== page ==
With prices rising, there is understandably a significant focus on Irish tourism’s competitiveness and value for money. This bulletin by the Irish Tourism Industry Confederation (ITIC) looks at the sector’s international context, the unique cost pressure points on Irish businesses, the importance of retaining our value proposition, and outlines 9 key policy areas that Government can assist industry in maintaining competitiveness.
Blinking – bruised and battered – from the pandemic, the 20,000 businesses that make up Ireland’s tourism industry had been kept alive thanks to Government financial assistance and demand from the domestic market. Covid-19 had cost Irish tourism in excess of €12 billion over a 2-year period as international visitors, the mainstay of the industry, were prevented from coming to our shores.
Since March though, when restrictions were finally lifted, business has bounced back at a much quicker pace than had been expected. Pent-up demand, deferred bookings, and accumulated savings have all meant that travel and tourism around the world has surged.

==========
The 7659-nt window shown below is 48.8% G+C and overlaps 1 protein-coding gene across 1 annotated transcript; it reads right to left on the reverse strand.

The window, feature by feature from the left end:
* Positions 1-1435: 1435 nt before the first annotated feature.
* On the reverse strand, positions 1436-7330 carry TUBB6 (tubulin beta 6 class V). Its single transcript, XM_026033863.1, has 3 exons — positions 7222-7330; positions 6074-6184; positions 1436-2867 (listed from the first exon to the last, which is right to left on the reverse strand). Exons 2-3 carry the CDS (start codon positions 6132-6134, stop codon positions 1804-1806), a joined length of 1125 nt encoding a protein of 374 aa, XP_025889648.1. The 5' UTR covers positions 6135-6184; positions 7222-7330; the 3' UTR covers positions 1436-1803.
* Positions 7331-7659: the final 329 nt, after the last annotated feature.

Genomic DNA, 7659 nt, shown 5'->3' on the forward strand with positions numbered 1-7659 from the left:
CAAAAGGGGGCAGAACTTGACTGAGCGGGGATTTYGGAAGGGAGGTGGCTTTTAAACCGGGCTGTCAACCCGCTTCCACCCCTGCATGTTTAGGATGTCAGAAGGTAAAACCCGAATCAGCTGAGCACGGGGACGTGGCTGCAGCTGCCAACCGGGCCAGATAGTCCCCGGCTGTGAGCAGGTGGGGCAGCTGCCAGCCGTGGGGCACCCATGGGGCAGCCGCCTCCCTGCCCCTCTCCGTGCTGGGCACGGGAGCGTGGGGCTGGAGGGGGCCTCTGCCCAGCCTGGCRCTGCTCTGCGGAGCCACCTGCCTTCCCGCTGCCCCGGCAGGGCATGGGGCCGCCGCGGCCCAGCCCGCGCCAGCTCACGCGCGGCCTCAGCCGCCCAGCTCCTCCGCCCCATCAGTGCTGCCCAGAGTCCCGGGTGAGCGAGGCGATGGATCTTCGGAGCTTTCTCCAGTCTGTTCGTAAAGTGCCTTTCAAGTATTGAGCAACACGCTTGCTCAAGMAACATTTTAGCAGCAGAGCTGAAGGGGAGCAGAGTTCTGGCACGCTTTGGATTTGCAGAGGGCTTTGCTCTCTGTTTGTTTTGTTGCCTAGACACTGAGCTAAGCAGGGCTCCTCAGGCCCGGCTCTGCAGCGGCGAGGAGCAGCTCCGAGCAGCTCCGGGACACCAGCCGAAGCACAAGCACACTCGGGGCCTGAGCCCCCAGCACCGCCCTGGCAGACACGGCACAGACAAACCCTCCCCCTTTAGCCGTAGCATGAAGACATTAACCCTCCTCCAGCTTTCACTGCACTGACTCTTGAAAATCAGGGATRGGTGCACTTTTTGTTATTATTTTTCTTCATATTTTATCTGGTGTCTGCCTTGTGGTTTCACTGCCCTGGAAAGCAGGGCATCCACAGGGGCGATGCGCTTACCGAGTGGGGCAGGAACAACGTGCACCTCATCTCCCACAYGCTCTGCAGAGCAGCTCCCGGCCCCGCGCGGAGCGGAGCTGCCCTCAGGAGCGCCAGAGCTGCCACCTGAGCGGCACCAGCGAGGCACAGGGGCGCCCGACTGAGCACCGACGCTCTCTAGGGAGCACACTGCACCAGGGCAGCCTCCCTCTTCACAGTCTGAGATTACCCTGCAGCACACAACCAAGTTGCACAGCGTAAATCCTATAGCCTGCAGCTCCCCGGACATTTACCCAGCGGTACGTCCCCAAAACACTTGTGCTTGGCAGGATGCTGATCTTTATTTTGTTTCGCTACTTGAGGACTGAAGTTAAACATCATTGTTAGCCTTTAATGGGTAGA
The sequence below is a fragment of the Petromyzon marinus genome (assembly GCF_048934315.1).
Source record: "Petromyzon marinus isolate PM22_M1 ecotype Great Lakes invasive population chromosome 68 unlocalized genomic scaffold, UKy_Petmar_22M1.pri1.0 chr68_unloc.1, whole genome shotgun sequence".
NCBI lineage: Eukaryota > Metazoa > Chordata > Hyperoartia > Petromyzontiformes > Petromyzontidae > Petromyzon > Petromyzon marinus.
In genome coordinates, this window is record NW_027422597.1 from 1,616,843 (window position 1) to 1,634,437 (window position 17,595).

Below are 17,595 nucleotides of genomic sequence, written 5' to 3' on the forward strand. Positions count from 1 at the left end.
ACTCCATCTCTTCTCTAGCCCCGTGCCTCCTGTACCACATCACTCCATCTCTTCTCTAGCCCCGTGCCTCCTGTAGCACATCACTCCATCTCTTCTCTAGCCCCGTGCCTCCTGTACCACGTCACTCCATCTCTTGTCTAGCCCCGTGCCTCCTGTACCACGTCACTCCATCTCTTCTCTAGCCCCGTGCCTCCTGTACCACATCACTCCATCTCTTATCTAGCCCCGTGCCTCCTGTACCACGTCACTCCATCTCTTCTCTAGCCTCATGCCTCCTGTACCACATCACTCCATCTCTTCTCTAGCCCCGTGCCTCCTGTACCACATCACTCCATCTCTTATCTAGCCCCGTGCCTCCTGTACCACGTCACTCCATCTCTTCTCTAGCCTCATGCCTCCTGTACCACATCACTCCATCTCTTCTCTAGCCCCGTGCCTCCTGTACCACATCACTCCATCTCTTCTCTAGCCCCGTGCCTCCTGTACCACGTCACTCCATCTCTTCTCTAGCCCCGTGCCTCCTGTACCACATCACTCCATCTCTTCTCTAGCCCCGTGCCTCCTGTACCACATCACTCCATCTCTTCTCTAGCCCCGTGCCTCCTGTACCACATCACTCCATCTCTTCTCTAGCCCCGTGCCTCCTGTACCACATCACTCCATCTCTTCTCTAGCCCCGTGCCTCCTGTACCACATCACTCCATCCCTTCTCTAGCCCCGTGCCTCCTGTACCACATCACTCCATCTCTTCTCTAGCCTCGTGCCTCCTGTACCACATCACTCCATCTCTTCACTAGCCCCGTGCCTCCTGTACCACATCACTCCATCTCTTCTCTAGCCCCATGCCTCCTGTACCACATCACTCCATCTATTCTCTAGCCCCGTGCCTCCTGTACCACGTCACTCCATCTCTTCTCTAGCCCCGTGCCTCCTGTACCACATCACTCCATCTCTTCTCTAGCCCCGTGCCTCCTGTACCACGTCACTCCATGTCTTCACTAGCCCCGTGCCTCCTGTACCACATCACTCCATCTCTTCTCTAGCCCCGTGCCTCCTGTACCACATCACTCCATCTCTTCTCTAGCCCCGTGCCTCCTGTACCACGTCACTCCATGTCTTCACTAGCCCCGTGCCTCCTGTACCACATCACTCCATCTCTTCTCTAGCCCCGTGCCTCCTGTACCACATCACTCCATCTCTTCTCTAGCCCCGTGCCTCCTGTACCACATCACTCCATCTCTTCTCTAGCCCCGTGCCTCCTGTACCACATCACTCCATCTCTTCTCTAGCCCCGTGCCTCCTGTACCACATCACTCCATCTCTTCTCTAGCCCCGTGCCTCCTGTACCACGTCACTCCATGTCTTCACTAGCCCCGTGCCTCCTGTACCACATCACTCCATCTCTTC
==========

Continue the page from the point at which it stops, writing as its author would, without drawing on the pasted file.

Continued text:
However, recovery has not been without its challenges, while the current geopolitical and economic outlook suggests that the rate of recovery may not be sustainable. Recent increases in global energy, food and transport costs, together with a tight labour market and supply chain disruptions, threaten Irish tourism’s fragile recovery.
The sector is now facing a challenging trading environment against the background of the ongoing war in Ukraine, a softening of consumer sentiment due to rising inflation and interest rates, and increasing costs of doing business in Ireland at a time of economic uncertainty.
In recent weeks the increasing price of scarce hotel rooms and rental cars has attracted much media interest, at home and abroad, with some examples of excessive price hikes undoubtedly denting Ireland’s reputation.
Competitiveness is critical to the recovery of Ireland’s tourism industry. A sector which pre-pandemic generated close to €10 billion revenue, supported 260,000 jobs in over 20,000 businesses, mostly SMEs, and sustaining regional economies and rural communities across the country.